The vilification of the city
This city never allowed itself to decay or degrade. It’s wildly, intensely growing. It’s a loud, bright, stinking mess. It takes strength from its thousands of cultures. And the thousands more that grow anew each day. It isn’t perfect. It lies and cheats. It’s no utopia and it ain’t the mountain by a long shot–but it’s alive. I can’t argue that.
~Spider Jerusalem, “Transmetropolitan”
I’ve lived for several years in the city, the suburbs, and in the middle of BFE. The only one of the three I hated was the suburbs.
Would I like to live in the country again? Hell yes. It was quiet and nice and I heard coyotes and actually saw the damn Milky Way most nights.
But I’m just as happy in the city, for different reasons. I can walk most places, and it’s a lot less drain on space and resources. Face it, living in BFE can be a major pain in the ass. There’s nothing going on socially, you have to drive everywhere, and chances are the closest town is full of people who were born there and will ultimately live and die there, without having experienced anything else. Not exactly this nomad’s cup of tea. I hate suburbs because they have neither the quiet of the country nor the accessibility of the city. They try to be both and fail miserably.
So seeing the country and city distorted like this makes me want to call some bullshit. We can’t all have our couple of acres and a house, unless we want to start making the planet look like a giant fucking suburb.
But there seems to be a tendency among environmentalists, pagans, nature lovers, and others to idolize the country and vilify the city. To say that we’re “not really living” if we’re in the city. I argue that it’s neither that way nor the other. It’s entirely possible to live a meaningful and fulfilling life in either city or country. Hell, I forsee myself, more than likely, remaining in cities when possible. Convenience and social activities still rank pretty damn high on my list.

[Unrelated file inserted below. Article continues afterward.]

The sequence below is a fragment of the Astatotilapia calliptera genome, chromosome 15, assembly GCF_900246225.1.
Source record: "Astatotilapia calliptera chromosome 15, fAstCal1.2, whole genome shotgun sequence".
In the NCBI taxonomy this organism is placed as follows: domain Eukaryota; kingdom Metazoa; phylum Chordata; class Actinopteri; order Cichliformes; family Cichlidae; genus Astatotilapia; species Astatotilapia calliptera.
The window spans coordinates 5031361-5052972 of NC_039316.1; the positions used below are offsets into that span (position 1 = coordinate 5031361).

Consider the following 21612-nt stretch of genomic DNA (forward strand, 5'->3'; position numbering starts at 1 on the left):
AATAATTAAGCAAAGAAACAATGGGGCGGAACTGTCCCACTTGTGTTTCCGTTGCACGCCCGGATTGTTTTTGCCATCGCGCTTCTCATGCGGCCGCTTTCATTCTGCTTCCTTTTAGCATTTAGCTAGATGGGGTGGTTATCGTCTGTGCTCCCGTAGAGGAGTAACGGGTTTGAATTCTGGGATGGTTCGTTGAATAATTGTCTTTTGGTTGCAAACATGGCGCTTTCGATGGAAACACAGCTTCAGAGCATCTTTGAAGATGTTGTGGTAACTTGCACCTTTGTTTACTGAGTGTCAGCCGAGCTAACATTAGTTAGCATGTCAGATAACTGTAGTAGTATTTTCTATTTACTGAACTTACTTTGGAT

And cities, at least for the most part here in America, are not the squalid, festering boils of humanity some people like to make them out to be. Did I at one point, feel this way? Yes, but I threw that notion out when I matured a little bit along with the whole “animals are better than hyoomans!” bullshit. But I digress. Cities on the whole tend to be at least as clean as your average county road and occasionally cleaner. And most cities now are pushing for more parks and greenspace as they realize this is what’s going to bring people to live, work, and spend money there.
Unfortunately, the human species in general, and Americans in particular, have a terrible case of black and white morality. Country is good, city is bad. City is good, country is bad. How about “city is good, country is good.” They both have their strengths, both have their weaknesses. The choice to live in one or the other is personal.
See also: Sustainable Urban Pagan Life by Lupa. I think she covered the subject a lot better than I.